COVID-19: Cargo build-up at ports

With the announced blank sailings in recent weeks, many ports are yet to experience the full impact of the current crisis on container volumes.

According to the first edition of COVID19 Port Economic Impact Barometer by the International Association of Ports and Harbors and World Ports Sustainability Program, there are cargo build-up at some ports and fairly stable port worker availability.  The survey was sent to 273 ports from Africa, North America, Central and South America, Middle East/Central Asia, North Asia, South East Asia/Australasia and Europe.

The first weekly report’s key findings include 

  • 35% of the ports reported extra restrictions in the last week on all incoming passenger vessels compared to 16% for all container vessels and 14% for all other cargo vessels.
  • The COVID19 crisis has resulted in 36% of ports reporting an increase in utilization of warehousing and distribution facilities for foodstuffs and medical supplies, with some ports reporting capacity shortages.  Only 1 out of 10 ports reported a minor under-utilization.
  • About 22% of the ports reported delays (6-24 hours) or heavy delays (> 24 hours) in cross-border road transportation. One port even indicated cross-border trucking has been discontinued.  Overall, 43% of respondents faced delays in cross-border trucking activities.  For trucks arriving or leaving the port, this figure amounted to 39%, rather evenly split between minor delays (less than 6 hours) and more severe disruptions.  Some ports reported that this situation is actually leading to a renewed interest in rail services.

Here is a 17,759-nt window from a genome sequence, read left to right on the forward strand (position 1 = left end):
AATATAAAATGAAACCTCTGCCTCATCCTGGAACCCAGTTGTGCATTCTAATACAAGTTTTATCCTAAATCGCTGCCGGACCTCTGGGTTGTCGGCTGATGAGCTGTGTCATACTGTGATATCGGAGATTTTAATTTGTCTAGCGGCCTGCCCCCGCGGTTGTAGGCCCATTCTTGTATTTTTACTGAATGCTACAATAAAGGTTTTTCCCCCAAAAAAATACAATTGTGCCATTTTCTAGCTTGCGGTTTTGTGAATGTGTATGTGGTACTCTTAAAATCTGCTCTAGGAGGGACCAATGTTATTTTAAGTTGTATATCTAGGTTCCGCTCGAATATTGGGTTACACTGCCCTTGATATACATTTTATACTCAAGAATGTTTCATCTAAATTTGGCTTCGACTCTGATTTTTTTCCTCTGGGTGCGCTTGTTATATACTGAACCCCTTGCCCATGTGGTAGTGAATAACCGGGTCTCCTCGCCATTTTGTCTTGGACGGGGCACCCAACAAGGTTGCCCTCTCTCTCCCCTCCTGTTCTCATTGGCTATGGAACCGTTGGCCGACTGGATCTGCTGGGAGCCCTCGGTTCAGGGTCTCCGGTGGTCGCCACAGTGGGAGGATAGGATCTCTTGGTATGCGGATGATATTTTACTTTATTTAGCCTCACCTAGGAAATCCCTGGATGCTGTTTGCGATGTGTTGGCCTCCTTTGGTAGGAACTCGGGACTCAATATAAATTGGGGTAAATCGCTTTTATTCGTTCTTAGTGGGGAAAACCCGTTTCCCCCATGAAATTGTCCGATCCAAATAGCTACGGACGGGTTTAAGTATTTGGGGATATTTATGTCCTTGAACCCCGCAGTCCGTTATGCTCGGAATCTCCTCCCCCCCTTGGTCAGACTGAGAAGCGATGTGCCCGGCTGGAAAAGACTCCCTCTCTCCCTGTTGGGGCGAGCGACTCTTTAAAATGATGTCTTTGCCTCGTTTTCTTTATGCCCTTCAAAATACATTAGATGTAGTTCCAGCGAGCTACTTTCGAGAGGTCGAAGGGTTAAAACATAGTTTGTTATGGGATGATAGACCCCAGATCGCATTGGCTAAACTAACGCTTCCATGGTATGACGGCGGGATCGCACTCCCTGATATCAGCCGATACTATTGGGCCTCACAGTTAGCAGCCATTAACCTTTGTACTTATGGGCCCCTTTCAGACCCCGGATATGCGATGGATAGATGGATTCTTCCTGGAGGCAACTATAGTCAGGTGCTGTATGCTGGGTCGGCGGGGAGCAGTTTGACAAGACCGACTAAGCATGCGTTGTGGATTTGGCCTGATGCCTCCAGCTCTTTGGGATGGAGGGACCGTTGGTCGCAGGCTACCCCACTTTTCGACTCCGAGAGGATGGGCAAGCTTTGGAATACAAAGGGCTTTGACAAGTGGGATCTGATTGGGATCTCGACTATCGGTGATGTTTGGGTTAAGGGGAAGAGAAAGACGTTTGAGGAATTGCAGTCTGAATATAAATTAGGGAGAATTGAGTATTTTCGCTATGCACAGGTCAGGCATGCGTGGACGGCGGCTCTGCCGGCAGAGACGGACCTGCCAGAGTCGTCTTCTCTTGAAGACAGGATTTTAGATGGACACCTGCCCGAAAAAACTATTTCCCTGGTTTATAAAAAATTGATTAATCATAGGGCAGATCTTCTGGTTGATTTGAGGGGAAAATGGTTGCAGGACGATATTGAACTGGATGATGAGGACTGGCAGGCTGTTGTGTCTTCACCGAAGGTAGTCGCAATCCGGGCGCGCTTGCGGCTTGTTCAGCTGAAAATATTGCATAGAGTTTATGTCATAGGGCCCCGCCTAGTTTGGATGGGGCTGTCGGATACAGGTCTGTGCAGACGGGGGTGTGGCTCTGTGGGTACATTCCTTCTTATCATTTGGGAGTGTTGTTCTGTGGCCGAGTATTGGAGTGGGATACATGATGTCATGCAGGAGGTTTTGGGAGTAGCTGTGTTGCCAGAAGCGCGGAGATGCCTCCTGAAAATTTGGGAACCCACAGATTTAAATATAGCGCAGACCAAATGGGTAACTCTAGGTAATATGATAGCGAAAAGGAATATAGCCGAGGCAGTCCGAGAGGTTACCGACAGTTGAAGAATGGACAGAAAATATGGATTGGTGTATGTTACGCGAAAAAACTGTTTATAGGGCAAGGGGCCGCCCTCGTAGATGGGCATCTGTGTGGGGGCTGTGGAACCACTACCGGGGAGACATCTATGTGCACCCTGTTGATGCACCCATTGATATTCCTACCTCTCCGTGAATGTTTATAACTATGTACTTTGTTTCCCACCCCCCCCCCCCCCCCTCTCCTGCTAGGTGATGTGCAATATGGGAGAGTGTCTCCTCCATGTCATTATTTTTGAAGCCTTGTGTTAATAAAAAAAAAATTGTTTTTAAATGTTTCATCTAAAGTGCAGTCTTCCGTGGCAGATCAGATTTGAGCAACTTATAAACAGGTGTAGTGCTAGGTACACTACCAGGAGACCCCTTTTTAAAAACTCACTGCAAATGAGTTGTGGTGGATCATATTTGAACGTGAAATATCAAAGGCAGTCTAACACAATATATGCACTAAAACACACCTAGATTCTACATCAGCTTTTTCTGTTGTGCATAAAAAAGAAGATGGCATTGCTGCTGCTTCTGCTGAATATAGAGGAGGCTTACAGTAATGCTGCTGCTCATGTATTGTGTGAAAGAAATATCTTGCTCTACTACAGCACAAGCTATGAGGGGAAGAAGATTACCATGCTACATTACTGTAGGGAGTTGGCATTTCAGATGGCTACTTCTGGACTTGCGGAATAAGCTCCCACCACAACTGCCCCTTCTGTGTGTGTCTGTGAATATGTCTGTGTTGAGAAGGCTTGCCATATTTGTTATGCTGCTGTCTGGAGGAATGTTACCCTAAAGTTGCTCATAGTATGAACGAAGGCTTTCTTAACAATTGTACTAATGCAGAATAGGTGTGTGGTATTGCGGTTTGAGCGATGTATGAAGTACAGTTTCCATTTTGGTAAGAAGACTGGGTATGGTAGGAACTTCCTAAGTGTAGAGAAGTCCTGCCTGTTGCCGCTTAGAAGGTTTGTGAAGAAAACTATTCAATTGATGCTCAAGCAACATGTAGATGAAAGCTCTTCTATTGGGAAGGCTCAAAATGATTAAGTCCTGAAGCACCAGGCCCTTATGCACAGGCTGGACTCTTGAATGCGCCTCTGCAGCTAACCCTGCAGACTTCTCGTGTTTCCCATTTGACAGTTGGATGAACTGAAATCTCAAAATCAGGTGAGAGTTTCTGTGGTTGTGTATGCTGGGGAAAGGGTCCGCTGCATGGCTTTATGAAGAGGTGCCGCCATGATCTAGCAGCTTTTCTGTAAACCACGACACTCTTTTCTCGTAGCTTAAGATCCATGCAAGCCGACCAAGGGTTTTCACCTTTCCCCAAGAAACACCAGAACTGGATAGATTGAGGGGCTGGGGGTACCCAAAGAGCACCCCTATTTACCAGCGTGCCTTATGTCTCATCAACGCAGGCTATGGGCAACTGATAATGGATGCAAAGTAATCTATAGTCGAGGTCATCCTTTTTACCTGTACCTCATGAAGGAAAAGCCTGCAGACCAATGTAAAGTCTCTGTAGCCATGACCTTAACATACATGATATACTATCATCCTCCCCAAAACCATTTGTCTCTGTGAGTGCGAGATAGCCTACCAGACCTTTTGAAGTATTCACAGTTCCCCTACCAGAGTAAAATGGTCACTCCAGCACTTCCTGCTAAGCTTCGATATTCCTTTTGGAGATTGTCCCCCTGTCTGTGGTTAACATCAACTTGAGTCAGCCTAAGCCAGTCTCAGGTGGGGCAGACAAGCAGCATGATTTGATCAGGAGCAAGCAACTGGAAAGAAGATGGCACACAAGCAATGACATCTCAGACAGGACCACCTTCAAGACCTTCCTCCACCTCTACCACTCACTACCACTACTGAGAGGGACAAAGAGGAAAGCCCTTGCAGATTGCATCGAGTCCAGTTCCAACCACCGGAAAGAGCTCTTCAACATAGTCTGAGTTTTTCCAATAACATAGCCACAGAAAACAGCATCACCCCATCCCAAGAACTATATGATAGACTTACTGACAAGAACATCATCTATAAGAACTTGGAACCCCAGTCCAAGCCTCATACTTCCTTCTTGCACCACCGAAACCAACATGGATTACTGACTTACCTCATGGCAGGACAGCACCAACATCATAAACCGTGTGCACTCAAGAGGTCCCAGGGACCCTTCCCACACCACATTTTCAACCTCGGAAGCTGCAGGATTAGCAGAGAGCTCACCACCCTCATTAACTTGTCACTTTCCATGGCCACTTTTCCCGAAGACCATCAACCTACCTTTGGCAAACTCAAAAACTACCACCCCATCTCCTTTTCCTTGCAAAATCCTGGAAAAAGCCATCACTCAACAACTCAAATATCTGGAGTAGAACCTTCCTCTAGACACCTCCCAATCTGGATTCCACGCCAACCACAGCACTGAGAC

• Over 40% of the ports experienced moderate (minus 5% to 25%) and in some ports even significant decreases (in excess of a 25% drop) in the number of calls of container and other cargo vessels.  As expected, the cruise/passenger market has been most affected by COVID-19 contagion.  Two thirds of the respondents indicated that passenger vessel calls are down by more than 50%, in some cases even down more than 90%.

Professor Theo Notteboom, one of the report’s author, commented: “Given the tsunami of announced blank sailings in recent weeks, many ports are yet to experience the full impact of the current crisis on container volumes.”



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